REPAIR work on a long groyne is set to begin in April.

BCP Council started on-site preparations for the work to repair and upgrade the Hengistbury Head Long Groyne on March 11.

The groyne plays a critical role in reducing coastal flooding and erosion, protecting thousands of homes and infrastructure within Poole and Christchurch bays.

It also stabilises the frontage preventing the two bays from merging into one.

The works will take place between April and October, and will be done by contractors VBA Joint Venture Ltd.

This construction window is different to that of the timber groyne renewals which happen over winter, as Hengistbury Head has special status as a protected area.

It is also a Scheduled Monument, which means its seen as an important nationally protected archaeological site and designated to be of international significance.

The work has important benefits to the natural environment, providing new habitats for a range of species, including the UK’s rarest amphibian, the Natterjack Toad.

The groyne will be rebuilt using natural quarry stone from France and Norway, with each piece weighing between six and 10 tonnes.

It will remain the same length of around 150 metres but will be made wider and 1.5 metres higher.

After completion of the work, a further two short groynes, near Solent Beach car park, will also be adapted. This work is aimed to be completed by Christmas 2024.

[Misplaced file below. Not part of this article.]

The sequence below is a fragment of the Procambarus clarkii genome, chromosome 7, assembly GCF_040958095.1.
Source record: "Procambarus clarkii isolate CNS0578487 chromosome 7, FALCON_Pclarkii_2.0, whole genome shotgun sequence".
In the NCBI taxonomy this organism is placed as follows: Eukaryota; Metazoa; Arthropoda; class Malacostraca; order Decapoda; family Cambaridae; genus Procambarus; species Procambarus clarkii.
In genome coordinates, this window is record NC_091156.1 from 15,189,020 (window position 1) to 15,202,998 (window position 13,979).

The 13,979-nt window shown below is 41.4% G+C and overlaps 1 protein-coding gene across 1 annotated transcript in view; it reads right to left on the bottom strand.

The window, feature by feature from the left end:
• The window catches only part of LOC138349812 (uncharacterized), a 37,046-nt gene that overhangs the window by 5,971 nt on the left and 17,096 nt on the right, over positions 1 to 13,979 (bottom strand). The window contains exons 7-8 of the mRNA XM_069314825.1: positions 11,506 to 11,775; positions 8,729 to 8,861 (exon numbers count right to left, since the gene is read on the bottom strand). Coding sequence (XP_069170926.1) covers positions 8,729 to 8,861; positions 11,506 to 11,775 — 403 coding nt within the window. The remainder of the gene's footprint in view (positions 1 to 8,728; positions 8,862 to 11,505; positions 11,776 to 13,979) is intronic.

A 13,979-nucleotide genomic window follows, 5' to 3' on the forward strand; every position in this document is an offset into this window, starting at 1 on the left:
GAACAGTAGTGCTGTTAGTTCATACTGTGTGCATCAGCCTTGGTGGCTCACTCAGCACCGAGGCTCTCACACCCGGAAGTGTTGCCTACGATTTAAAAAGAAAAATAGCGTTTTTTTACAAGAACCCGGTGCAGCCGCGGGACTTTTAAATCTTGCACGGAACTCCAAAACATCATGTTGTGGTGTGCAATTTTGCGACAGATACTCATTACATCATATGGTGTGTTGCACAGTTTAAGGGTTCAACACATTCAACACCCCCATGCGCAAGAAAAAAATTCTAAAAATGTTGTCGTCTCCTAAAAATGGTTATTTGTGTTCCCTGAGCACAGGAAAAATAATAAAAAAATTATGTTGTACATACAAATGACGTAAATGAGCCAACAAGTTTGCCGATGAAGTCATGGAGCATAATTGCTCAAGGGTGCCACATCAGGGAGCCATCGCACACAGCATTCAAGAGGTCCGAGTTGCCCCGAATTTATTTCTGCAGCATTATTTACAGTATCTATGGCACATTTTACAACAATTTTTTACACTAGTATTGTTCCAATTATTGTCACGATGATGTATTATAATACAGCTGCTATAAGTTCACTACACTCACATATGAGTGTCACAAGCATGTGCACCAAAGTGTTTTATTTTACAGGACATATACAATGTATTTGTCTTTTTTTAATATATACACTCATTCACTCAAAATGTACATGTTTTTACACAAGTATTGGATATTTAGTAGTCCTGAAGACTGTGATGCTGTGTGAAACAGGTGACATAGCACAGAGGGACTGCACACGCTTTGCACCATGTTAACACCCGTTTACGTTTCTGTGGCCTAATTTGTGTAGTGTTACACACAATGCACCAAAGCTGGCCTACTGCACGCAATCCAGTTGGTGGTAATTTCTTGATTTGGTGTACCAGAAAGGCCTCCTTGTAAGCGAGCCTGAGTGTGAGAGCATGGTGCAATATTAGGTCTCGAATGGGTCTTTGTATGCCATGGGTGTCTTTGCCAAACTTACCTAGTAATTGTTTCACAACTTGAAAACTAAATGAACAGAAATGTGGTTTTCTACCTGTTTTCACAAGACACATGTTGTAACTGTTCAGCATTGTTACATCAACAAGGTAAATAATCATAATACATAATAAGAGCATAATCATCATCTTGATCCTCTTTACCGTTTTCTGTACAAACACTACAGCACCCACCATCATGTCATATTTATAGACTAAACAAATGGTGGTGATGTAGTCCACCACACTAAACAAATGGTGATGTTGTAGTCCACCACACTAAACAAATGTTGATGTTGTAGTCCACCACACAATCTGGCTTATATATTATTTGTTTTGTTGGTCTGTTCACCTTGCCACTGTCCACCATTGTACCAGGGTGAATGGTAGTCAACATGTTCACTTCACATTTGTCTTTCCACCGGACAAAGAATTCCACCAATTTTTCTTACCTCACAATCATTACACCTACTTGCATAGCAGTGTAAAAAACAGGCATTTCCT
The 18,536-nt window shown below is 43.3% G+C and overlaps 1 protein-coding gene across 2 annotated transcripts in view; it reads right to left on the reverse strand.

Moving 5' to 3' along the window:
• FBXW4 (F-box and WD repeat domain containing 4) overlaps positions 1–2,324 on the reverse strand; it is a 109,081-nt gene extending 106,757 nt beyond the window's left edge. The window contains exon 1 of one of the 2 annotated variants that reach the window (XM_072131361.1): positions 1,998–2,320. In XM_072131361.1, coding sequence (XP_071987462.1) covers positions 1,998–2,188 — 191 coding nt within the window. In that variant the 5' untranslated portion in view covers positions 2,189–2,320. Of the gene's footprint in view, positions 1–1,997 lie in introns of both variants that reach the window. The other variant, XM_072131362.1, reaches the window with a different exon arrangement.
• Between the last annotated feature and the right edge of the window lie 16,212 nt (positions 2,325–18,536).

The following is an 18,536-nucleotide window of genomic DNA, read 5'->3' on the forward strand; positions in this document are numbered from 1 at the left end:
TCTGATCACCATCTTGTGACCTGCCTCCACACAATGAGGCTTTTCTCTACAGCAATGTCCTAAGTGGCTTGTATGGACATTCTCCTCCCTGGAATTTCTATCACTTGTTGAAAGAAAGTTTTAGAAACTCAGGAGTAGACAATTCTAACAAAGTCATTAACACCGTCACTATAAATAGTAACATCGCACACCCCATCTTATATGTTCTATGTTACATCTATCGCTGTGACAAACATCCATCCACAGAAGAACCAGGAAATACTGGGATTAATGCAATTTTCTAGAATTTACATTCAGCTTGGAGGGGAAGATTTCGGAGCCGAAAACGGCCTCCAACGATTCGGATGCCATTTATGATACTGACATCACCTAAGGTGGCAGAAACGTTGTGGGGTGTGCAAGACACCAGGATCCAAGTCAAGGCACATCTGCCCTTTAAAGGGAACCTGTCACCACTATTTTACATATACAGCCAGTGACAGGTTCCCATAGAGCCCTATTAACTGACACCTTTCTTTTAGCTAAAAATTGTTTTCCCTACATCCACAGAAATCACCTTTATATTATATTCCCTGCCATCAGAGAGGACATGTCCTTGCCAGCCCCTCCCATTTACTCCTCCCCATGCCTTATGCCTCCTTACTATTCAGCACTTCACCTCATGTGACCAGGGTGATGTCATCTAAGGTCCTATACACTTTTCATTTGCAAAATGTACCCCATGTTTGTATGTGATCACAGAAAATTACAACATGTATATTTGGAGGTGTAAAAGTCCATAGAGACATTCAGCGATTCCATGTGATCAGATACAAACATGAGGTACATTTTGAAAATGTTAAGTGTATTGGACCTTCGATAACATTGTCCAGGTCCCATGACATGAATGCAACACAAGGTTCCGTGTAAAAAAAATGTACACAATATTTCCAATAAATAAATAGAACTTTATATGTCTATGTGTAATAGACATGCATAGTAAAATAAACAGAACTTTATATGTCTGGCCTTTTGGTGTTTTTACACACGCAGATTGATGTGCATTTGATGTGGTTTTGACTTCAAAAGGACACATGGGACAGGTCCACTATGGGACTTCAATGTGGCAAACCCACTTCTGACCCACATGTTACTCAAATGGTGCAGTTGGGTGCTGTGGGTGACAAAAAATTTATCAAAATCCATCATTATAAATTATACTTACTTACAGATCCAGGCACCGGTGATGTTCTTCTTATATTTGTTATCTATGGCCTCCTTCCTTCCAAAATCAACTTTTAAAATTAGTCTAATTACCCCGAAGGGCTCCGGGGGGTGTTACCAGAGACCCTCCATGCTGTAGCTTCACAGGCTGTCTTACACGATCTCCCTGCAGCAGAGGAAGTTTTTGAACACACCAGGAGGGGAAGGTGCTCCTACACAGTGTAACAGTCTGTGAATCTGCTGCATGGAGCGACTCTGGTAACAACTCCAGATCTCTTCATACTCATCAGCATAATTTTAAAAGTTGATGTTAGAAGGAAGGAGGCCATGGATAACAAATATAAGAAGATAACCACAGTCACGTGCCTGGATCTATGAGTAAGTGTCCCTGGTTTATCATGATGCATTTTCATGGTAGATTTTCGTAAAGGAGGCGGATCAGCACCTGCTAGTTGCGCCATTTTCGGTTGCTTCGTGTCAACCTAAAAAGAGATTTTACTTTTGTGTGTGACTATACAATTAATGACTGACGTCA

The original long groyne was built in 1939, and it was surrounded in in rock in the late 80s after concrete repairs were done in the 1960s.

After the Valentine’s Day storm in 2014, rock armour repairs took place and inspections in 2019 showed several voids below the waterline and was at risk of collapse.

Councillor Andy Hadley, portfolio holder for climate response, environment and energy, said: “The Long Groyne plays a significant role in reducing the risks of coastal flooding and erosion from the Purbecks to Hurst Spit, and it’s great to see the work starting on site.

“The current Long Groyne is life-expired and during storm events, is frequently submerged by sea waves, compromising its performance as a coastal defence structure.

“These works will ensure our coastline is more resilient to projected sea level rise and the increasing number of storm events predicted over the next 100 years.

“The upgrade will also enable us to deliver innovative environmental enhancements to improve the natural environment.”